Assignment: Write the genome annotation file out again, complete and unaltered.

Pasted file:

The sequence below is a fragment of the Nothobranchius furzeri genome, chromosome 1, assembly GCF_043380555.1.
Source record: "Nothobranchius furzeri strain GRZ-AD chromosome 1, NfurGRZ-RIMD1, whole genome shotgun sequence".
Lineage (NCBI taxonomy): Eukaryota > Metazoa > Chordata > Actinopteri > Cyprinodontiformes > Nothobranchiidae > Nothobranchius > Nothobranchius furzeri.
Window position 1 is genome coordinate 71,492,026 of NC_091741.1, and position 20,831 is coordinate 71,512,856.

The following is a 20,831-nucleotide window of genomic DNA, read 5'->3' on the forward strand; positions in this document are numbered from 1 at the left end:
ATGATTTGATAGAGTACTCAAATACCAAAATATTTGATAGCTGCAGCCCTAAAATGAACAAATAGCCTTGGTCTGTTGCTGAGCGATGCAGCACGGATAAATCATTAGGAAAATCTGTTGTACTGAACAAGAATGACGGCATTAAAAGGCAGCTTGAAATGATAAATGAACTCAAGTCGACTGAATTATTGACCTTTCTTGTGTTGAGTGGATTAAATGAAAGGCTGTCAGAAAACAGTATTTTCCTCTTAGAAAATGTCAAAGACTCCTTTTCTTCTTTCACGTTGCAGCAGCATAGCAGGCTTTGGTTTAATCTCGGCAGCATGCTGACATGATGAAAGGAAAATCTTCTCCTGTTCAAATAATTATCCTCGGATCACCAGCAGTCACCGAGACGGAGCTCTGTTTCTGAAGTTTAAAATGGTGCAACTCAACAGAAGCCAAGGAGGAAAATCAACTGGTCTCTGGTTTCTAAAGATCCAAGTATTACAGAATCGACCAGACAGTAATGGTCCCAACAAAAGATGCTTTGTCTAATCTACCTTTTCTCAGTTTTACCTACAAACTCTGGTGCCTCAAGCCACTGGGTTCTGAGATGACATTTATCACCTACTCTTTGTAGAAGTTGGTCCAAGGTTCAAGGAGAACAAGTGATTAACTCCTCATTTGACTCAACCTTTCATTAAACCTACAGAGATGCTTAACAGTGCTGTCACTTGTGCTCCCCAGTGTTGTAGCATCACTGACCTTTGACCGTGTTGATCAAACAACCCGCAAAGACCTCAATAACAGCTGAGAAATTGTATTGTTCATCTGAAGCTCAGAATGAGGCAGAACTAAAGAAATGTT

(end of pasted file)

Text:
The sequence below is a fragment of the Nothobranchius furzeri genome, chromosome 1, assembly GCF_043380555.1.
Source record: "Nothobranchius furzeri strain GRZ-AD chromosome 1, NfurGRZ-RIMD1, whole genome shotgun sequence".
Lineage (NCBI taxonomy): Eukaryota > Metazoa > Chordata > Actinopteri > Cyprinodontiformes > Nothobranchiidae > Nothobranchius > Nothobranchius furzeri.
Window position 1 is genome coordinate 71,492,026 of NC_091741.1, and position 20,831 is coordinate 71,512,856.

The following is a 20,831-nucleotide window of genomic DNA, read 5'->3' on the forward strand; positions in this document are numbered from 1 at the left end:
ATGATTTGATAGAGTACTCAAATACCAAAATATTTGATAGCTGCAGCCCTAAAATGAACAAATAGCCTTGGTCTGTTGCTGAGCGATGCAGCACGGATAAATCATTAGGAAAATCTGTTGTACTGAACAAGAATGACGGCATTAAAAGGCAGCTTGAAATGATAAATGAACTCAAGTCGACTGAATTATTGACCTTTCTTGTGTTGAGTGGATTAAATGAAAGGCTGTCAGAAAACAGTATTTTCCTCTTAGAAAATGTCAAAGACTCCTTTTCTTCTTTCACGTTGCAGCAGCATAGCAGGCTTTGGTTTAATCTCGGCAGCATGCTGACATGATGAAAGGAAAATCTTCTCCTGTTCAAATAATTATCCTCGGATCACCAGCAGTCACCGAGACGGAGCTCTGTTTCTGAAGTTTAAAATGGTGCAACTCAACAGAAGCCAAGGAGGAAAATCAACTGGTCTCTGGTTTCTAAAGATCCAAGTATTACAGAATCGACCAGACAGTAATGGTCCCAACAAAAGATGCTTTGTCTAATCTACCTTTTCTCAGTTTTACCTACAAACTCTGGTGCCTCAAGCCACTGGGTTCTGAGATGACATTTATCACCTACTCTTTGTAGAAGTTGGTCCAAGGTTCAAGGAGAACAAGTGATTAACTCCTCATTTGACTCAACCTTTCATTAAACCTACAGAGATGCTTAACAGTGCTGTCACTTGTGCTCCCCAGTGTTGTAGCATCACTGACCTTTGACCGTGTTGATCAAACAACCCGCAAAGACCTCAATAACAGCTGAGAAATTGTATTGTTCATCTGAAGCTCAGAATGAGGCAGAACTAAAGAAATGTT